R is for Righteousness (an alphabet for penitents)

For I tell you that unless your righteousness surpasses that of the Pharisees and the teachers of the law, you will certainly not enter the kingdom of heaven. -Matthew 5:20

For in the gospel the righteousness of God is revealed—a righteousness that is by faith from first to last, just as it is written: “The righteous will live by faith.” -Romans 1:17

Righteousness has fallen on hard times. We live in an anything-goes-culture, more Kardashian than Christlike. We buy what we want to buy, we cut corners where we can, we sleep with whoever we want to. The “just say no” slogan of previous decades has given way to moral permissiveness. Conservative Christians who used to call themselves the Religious Right and the Moral Majority, are among the most vocal and committed supporters of Donald Trump, a serial adulterer who’s boasts about sexual assault and harassment are well known (along with other moral quagmires and questionable things).
There is still morality, but it is more and more an enigma to the wider culture. Vice President Mike Pence was recently lambasted by the media for refusing to dine alone with any woman other than his wife. Whatever we think of the Billy Graham Rule, and I think it is problematic for a number of reasons, we have come to a point where attempts at righteous living are inexplicable to the culture at large. John Stackhouse observes, “Fifty years into the Sexual Revolution, it appears that consenting adults can do anything they want with each other—except adopt lifestyles that are more conservative than their critics would approve.”

In Jesus’s day, the Scribes, Pharisees and the teachers of the Law were the moral leaders. The theological project of the Pharisees and Scribes was to bring about Israel’s return from exile through morality. Jerusalem fell to the Babylonians in 586 BCE. The first Jews carried into captivity returned 70 years later to rebuild the city. However, many Jews didn’t regard this as a full return from exile because their land was under the thumb of empires. Babylon. Persia. Alexandria. Rome. There was a brief respite from foreign rule with the Maccabean revolt and the Hasmonean dynasty (110-63 BCE), but for centuries, this was Israel’s lived experience.  Many thought that the return from exile, the future blessing promised by the prophets, had not yet happened.

So a program to enact righteousness was born. Pharisees advocated a strict adherence to dietary laws, purity in marriage, and the striving for personal morality. It was designed to show God that the heart of the nation had turned back to Him so that God would act and restore Israel to her former glory.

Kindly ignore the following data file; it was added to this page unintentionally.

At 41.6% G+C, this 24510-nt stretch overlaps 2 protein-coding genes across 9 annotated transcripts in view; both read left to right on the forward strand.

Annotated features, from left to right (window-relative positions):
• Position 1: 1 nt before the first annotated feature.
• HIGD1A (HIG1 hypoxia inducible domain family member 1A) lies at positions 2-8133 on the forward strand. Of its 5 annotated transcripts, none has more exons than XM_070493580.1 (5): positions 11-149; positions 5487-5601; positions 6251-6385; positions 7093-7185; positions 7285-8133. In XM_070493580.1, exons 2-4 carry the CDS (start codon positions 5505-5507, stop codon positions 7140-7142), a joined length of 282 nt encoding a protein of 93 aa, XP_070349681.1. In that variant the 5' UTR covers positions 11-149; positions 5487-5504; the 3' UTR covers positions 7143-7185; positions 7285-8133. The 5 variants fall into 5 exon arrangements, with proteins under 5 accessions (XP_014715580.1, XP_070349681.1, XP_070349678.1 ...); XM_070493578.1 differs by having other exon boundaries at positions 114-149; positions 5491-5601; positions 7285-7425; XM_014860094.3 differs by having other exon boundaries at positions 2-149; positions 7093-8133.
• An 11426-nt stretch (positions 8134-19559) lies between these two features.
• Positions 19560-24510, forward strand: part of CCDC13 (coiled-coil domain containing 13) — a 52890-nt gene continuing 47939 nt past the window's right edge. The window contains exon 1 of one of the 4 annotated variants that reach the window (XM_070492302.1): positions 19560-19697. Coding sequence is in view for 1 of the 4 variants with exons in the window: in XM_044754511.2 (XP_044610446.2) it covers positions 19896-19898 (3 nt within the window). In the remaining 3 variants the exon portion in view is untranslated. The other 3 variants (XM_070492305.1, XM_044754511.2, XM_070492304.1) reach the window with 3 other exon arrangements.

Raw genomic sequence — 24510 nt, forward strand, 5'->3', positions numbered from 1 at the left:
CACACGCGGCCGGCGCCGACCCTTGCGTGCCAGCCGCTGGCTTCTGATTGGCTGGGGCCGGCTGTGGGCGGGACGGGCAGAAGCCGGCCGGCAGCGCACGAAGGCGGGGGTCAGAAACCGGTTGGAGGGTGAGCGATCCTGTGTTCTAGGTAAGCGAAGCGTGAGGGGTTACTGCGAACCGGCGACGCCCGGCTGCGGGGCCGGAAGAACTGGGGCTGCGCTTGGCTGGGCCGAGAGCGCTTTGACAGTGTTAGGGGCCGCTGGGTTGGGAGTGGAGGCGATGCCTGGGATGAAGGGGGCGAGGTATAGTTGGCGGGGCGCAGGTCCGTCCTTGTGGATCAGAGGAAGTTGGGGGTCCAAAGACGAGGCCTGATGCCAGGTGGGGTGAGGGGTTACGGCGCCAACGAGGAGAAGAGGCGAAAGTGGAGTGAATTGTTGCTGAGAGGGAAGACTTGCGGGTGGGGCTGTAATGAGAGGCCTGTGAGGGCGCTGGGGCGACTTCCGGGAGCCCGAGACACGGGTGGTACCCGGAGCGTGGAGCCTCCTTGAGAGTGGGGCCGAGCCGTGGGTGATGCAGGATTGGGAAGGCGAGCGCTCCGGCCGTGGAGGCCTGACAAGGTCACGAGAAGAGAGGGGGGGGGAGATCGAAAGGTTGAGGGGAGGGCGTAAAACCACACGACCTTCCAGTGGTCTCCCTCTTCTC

Jesus didn’t condemn the Pharisees for their desire to be righteous. He didn’t denounce their works righteousness. He said the problem with them is that they didn’t go far enough, “For I tell you that unless your righteousness surpasses that of the Pharisees and the teachers of the law, you will certainly not enter the kingdom of heaven.” The Pharisees had turned righteousness into a personal moral code and attention to Jewish Identity markers (i.e. marital purity, Torah, keeping Kosher, etc).  But this is a truncated view of righteousness.

Righteousness is less about right living and more about right relationship. It means being in right relationship with God, with others, with ourselves and all of creation. Yes, this implies particular behaviors. Living in right relationship with my wife presupposes I live in marital fidelity and that I strive to be personally attentive to her needs. However, if I make marriage about its identity markers, like not having dinner alone with other women or always wearing my wedding ring (which I lost in our move from Florida), I have a failed to understand what a righteous marriage looks like. It isn’t about checking off boxes on some moral list. It is about loving my partner well. When I do that, my behavior aligns with righteous living because my heart is right.

δικαιοσύνη, the Greek word for righteousness implies more than a moral code, but an active caring. The righteous are those who have mercy, love justice and walk humbly with God (Micah 6:8). The righteous are those who care for the poor, the widowed, the orphaned and immigrants (Deut. 24:20-21; Zechariah 7:10). They are those who name systemic injustice and lay down privilege to better care for a hurting world. But this isn’t a list to check off. Becoming righteous is the struggle to love well.

The righteousness of God revealed to us through the gospel, goes beyond the righteousness of the Pharisees. It is Christ and a cross—a life well lived, a love freely given. Jesus on the cross shows us what the love of God looks like, his arms ever open to embrace and restore a hurting world.

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